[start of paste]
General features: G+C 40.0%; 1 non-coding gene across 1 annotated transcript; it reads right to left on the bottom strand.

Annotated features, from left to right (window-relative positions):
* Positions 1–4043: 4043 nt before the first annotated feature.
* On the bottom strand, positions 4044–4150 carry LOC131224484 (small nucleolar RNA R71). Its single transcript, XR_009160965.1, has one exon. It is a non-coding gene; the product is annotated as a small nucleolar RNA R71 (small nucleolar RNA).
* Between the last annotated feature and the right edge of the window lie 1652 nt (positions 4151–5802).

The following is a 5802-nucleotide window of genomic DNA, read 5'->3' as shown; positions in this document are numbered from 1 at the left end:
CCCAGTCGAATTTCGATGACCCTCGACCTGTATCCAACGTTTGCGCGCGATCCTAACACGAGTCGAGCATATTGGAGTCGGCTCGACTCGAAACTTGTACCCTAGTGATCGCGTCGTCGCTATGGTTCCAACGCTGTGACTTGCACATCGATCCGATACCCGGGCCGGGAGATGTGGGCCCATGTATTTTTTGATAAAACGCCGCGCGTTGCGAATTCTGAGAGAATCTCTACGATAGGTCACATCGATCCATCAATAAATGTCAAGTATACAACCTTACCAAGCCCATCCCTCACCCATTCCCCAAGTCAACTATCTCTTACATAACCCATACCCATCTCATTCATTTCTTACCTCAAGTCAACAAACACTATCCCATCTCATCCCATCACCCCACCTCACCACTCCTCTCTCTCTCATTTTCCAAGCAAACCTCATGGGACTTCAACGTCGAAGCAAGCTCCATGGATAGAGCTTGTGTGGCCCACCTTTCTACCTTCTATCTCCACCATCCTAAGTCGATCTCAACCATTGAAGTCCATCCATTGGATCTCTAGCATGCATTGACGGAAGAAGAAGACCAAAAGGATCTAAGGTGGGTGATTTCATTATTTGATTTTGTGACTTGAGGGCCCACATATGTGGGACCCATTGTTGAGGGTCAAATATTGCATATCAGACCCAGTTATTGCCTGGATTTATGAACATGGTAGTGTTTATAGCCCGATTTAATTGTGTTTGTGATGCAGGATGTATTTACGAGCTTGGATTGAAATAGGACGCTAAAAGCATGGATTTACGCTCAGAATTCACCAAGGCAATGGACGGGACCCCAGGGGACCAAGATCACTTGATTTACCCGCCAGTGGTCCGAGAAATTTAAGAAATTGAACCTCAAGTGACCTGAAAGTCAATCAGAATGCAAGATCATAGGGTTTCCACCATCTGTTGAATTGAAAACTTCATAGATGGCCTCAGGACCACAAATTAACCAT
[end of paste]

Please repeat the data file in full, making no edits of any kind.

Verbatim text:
General features: G+C 40.0%; 1 non-coding gene across 1 annotated transcript; it reads right to left on the bottom strand.

Annotated features, from left to right (window-relative positions):
* Positions 1–4043: 4043 nt before the first annotated feature.
* On the bottom strand, positions 4044–4150 carry LOC131224484 (small nucleolar RNA R71). Its single transcript, XR_009160965.1, has one exon. It is a non-coding gene; the product is annotated as a small nucleolar RNA R71 (small nucleolar RNA).
* Between the last annotated feature and the right edge of the window lie 1652 nt (positions 4151–5802).

The following is a 5802-nucleotide window of genomic DNA, read 5'->3' as shown; positions in this document are numbered from 1 at the left end:
CCCAGTCGAATTTCGATGACCCTCGACCTGTATCCAACGTTTGCGCGCGATCCTAACACGAGTCGAGCATATTGGAGTCGGCTCGACTCGAAACTTGTACCCTAGTGATCGCGTCGTCGCTATGGTTCCAACGCTGTGACTTGCACATCGATCCGATACCCGGGCCGGGAGATGTGGGCCCATGTATTTTTTGATAAAACGCCGCGCGTTGCGAATTCTGAGAGAATCTCTACGATAGGTCACATCGATCCATCAATAAATGTCAAGTATACAACCTTACCAAGCCCATCCCTCACCCATTCCCCAAGTCAACTATCTCTTACATAACCCATACCCATCTCATTCATTTCTTACCTCAAGTCAACAAACACTATCCCATCTCATCCCATCACCCCACCTCACCACTCCTCTCTCTCTCATTTTCCAAGCAAACCTCATGGGACTTCAACGTCGAAGCAAGCTCCATGGATAGAGCTTGTGTGGCCCACCTTTCTACCTTCTATCTCCACCATCCTAAGTCGATCTCAACCATTGAAGTCCATCCATTGGATCTCTAGCATGCATTGACGGAAGAAGAAGACCAAAAGGATCTAAGGTGGGTGATTTCATTATTTGATTTTGTGACTTGAGGGCCCACATATGTGGGACCCATTGTTGAGGGTCAAATATTGCATATCAGACCCAGTTATTGCCTGGATTTATGAACATGGTAGTGTTTATAGCCCGATTTAATTGTGTTTGTGATGCAGGATGTATTTACGAGCTTGGATTGAAATAGGACGCTAAAAGCATGGATTTACGCTCAGAATTCACCAAGGCAATGGACGGGACCCCAGGGGACCAAGATCACTTGATTTACCCGCCAGTGGTCCGAGAAATTTAAGAAATTGAACCTCAAGTGACCTGAAAGTCAATCAGAATGCAAGATCATAGGGTTTCCACCATCTGTTGAATTGAAAACTTCATAGATGGCCTCAGGACCACAAATTAACCAT